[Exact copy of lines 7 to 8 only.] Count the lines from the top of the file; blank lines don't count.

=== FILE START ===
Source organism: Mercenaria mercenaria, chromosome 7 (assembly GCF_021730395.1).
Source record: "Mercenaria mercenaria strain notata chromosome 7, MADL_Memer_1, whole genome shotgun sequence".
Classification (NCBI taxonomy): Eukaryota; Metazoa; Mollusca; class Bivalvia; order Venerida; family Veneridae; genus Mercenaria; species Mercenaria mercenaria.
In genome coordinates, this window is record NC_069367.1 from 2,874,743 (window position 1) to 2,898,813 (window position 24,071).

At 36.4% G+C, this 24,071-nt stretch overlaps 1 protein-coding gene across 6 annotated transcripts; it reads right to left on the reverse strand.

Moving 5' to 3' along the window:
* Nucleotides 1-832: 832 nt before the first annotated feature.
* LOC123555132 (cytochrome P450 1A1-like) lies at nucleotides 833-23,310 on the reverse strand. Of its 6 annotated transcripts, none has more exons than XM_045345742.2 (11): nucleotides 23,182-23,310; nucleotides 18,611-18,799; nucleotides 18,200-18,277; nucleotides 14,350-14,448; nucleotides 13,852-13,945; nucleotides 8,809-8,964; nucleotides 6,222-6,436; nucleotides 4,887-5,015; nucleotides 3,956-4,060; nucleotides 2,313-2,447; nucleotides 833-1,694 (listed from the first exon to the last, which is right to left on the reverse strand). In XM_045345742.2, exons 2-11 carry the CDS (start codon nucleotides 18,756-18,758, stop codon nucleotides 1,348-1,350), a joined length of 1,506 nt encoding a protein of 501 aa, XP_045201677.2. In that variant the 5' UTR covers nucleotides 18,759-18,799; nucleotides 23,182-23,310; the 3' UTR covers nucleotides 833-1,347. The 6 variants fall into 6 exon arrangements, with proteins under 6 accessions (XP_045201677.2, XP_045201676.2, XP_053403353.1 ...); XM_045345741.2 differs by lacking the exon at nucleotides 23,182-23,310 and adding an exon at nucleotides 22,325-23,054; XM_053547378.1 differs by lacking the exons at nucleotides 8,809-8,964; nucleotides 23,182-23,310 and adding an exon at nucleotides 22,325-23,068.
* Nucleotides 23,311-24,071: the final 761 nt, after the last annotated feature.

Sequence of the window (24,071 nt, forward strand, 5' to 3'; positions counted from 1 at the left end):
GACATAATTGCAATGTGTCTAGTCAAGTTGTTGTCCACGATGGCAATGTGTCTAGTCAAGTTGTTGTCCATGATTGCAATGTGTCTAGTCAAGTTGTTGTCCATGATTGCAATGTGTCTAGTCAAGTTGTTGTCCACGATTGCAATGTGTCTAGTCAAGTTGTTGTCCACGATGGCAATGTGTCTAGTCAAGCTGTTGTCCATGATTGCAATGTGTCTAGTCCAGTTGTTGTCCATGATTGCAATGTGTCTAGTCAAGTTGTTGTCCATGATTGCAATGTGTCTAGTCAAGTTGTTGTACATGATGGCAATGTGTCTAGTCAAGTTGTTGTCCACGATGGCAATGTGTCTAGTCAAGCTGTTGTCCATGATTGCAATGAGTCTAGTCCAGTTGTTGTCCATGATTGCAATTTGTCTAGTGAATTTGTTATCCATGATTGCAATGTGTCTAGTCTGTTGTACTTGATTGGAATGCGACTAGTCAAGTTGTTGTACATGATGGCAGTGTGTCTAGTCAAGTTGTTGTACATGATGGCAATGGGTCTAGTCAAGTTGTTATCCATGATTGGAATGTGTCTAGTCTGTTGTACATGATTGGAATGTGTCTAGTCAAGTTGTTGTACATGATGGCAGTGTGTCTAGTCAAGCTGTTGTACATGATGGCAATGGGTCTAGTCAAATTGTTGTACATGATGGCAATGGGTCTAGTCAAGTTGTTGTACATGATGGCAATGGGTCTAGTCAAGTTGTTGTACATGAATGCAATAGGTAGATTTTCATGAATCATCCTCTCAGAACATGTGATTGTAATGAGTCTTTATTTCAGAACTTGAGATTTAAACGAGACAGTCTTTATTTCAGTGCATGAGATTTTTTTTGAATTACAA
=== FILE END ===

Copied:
* Nucleotides 1-832: 832 nt before the first annotated feature.
* LOC123555132 (cytochrome P450 1A1-like) lies at nucleotides 833-23,310 on the reverse strand. Of its 6 annotated transcripts, none has more exons than XM_045345742.2 (11): nucleotides 23,182-23,310; nucleotides 18,611-18,799; nucleotides 18,200-18,277; nucleotides 14,350-14,448; nucleotides 13,852-13,945; nucleotides 8,809-8,964; nucleotides 6,222-6,436; nucleotides 4,887-5,015; nucleotides 3,956-4,060; nucleotides 2,313-2,447; nucleotides 833-1,694 (listed from the first exon to the last, which is right to left on the reverse strand). In XM_045345742.2, exons 2-11 carry the CDS (start codon nucleotides 18,756-18,758, stop codon nucleotides 1,348-1,350), a joined length of 1,506 nt encoding a protein of 501 aa, XP_045201677.2. In that variant the 5' UTR covers nucleotides 18,759-18,799; nucleotides 23,182-23,310; the 3' UTR covers nucleotides 833-1,347. The 6 variants fall into 6 exon arrangements, with proteins under 6 accessions (XP_045201677.2, XP_045201676.2, XP_053403353.1 ...); XM_045345741.2 differs by lacking the exon at nucleotides 23,182-23,310 and adding an exon at nucleotides 22,325-23,054; XM_053547378.1 differs by lacking the exons at nucleotides 8,809-8,964; nucleotides 23,182-23,310 and adding an exon at nucleotides 22,325-23,068.